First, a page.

Rackspace Cloud: Private Edition Brings OpenStack, SI Opportunity

Matthew Weinberger

November 7, 2011

2 Min Read
Rackspace Cloud: Private Edition Brings OpenStack, SI Opportunity

rackspace cloud logo

Rackspace is extending its hosting services outside of its own data centers for the first time with the launch of Rackspace Cloud: Private Edition. The pitch: set up a private cloud based on the OpenStack open source cloud platform in your own data facility and Rackspace will manage it for you, bringing the full force of its much-vaunted “Fanatical Support” to bear. And who’s going to be setting up those private clouds? Rackspace partners.

The way it works, according to General Manager of Rackspace Cloud Builders Jim Curry, is actually pretty straightforward. As part of this announcement, Rackspace will release a reference architecture and whitepaper that’s essentially a how-to for deploying an OpenStack private cloud. That’s available to anyone, anywhere, whether or not they’re taking advantage of the full Rackspace Cloud: Private Edition product.

“We’re not selling the technology, we’re giving it away,” Curry says.

But Curry says that he’s expecting the vast majority of customers to want some help when deploying their private cloud. So when you sign up for Rackspace Cloud: Private Edition, the hosting provider puts you in touch with a systems integrator partner, who builds your platform. Once deployed, Rackspace steps back in to manage your private cloud completely. Pricing varies based on the size of the deployment, determined on the per-physical server managed basis.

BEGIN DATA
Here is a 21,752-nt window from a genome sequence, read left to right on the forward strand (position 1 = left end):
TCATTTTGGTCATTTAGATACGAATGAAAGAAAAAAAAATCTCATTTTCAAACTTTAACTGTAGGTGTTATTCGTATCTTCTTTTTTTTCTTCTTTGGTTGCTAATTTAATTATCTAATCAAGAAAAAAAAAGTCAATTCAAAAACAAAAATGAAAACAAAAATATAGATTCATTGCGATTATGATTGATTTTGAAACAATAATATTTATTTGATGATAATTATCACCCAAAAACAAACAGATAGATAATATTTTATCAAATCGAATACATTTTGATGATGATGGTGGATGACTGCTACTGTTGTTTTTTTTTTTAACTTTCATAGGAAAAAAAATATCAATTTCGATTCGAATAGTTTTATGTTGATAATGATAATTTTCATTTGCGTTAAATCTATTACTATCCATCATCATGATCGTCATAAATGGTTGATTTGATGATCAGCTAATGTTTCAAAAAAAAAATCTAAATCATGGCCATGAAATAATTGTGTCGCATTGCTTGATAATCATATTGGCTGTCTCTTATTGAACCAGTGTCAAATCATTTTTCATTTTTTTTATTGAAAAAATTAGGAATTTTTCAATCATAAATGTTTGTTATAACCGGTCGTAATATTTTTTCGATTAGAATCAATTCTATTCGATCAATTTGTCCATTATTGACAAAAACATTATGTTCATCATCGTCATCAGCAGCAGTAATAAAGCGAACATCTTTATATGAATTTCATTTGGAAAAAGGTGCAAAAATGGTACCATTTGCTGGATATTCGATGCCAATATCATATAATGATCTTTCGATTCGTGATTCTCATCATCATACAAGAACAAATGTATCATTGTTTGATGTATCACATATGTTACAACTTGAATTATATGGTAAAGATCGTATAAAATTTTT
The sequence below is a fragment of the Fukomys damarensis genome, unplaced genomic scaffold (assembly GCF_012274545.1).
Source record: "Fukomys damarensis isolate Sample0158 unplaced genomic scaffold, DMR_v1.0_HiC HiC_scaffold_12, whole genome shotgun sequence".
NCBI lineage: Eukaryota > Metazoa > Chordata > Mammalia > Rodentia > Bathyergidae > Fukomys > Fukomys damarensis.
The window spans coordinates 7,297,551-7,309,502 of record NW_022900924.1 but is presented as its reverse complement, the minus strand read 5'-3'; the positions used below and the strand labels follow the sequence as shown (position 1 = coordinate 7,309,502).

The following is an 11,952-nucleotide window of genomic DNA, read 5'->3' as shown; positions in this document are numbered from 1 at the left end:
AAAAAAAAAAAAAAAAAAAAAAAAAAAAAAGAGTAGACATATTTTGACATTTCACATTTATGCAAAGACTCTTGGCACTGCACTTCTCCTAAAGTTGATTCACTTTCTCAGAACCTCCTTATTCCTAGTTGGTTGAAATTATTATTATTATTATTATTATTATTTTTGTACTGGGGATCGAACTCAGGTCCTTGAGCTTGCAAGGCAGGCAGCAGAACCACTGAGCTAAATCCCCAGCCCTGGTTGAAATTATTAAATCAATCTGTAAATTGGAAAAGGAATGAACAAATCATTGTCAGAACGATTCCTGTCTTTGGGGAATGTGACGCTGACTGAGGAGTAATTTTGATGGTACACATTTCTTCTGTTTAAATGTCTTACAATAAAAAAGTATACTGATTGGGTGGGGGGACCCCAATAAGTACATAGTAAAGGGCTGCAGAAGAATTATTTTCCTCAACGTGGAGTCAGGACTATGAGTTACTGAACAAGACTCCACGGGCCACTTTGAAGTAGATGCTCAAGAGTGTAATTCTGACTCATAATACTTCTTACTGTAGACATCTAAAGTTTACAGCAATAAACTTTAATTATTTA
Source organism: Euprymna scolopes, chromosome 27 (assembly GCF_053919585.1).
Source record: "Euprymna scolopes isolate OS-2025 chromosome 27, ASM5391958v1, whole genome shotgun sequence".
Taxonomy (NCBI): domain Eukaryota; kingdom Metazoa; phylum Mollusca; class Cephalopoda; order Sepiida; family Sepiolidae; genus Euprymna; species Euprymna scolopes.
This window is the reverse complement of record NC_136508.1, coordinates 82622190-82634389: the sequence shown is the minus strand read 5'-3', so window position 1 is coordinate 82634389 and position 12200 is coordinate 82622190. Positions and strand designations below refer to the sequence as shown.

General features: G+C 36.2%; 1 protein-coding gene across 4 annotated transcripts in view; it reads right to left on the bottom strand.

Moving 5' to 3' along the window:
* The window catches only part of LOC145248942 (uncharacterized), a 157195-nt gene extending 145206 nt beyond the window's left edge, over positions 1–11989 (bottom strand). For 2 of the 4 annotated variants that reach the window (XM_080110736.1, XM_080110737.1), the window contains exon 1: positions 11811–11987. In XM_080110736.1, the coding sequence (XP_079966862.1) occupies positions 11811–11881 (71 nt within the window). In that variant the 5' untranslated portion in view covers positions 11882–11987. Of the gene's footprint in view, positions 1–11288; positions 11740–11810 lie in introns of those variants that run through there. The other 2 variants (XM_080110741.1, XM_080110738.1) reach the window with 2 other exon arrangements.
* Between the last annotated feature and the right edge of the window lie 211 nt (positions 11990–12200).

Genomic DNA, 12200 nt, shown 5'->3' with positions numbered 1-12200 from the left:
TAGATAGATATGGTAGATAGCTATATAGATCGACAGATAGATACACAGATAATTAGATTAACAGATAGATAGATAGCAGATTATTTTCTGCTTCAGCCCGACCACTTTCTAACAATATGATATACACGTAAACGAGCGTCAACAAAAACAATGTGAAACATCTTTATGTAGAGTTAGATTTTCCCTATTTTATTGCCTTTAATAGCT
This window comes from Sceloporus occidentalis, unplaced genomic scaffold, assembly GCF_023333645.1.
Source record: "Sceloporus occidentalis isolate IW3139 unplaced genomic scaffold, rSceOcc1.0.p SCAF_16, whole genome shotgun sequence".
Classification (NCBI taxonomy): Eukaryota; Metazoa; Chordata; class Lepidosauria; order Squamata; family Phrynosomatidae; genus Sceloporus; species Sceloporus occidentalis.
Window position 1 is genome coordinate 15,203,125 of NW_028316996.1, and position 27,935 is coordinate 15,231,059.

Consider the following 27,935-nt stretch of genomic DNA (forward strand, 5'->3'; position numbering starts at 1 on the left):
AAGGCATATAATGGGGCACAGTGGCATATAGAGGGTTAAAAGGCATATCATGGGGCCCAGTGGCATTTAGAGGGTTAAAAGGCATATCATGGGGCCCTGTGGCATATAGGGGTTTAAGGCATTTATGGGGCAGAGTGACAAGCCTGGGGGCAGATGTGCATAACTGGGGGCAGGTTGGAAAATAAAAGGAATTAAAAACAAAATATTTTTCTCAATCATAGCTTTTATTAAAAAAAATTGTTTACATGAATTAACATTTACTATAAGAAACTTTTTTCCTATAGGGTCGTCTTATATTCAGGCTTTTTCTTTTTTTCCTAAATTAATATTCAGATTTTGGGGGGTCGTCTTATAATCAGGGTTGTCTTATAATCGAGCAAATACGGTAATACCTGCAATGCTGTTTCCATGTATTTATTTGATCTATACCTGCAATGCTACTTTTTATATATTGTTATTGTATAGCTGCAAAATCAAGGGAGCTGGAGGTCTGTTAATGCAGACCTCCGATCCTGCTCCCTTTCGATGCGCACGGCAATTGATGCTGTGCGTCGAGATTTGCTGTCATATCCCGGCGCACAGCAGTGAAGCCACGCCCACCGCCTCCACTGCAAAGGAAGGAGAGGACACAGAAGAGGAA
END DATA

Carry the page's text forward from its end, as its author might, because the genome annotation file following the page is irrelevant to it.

Intriguingly, Curry is highlighting that the services have a similar open philosophy to the OpenStack project itself: there’s no penalty if customers want to ditch Rackspace and do their own cloud monitoring or if they’d just rather go with a different service provider. There’s nothing that gets turned off on the customer’s site, and no hardware necessary to send back.

As I noted before, Rackspace is really hyping this as the first time that it’s offering services that don’t come from one of their own data centers. And it doesn’t have to be deployed “on-premises,” per se, since it can be deployed at a colocation center or similar.

But for my money, the really head-turning part of this announcement is that it’s the first time Rackspace is building an actual product offering around OpenStack (as opposed to deploying it for individual customers on a project basis), which it co-founded with NASA. Meanwhile, OpenStack community member Internap just launched its own OpenStack-based public cloud offering.

We’ll be keeping an eye on Rackspace and OpenStack both going forward, so stay tuned.

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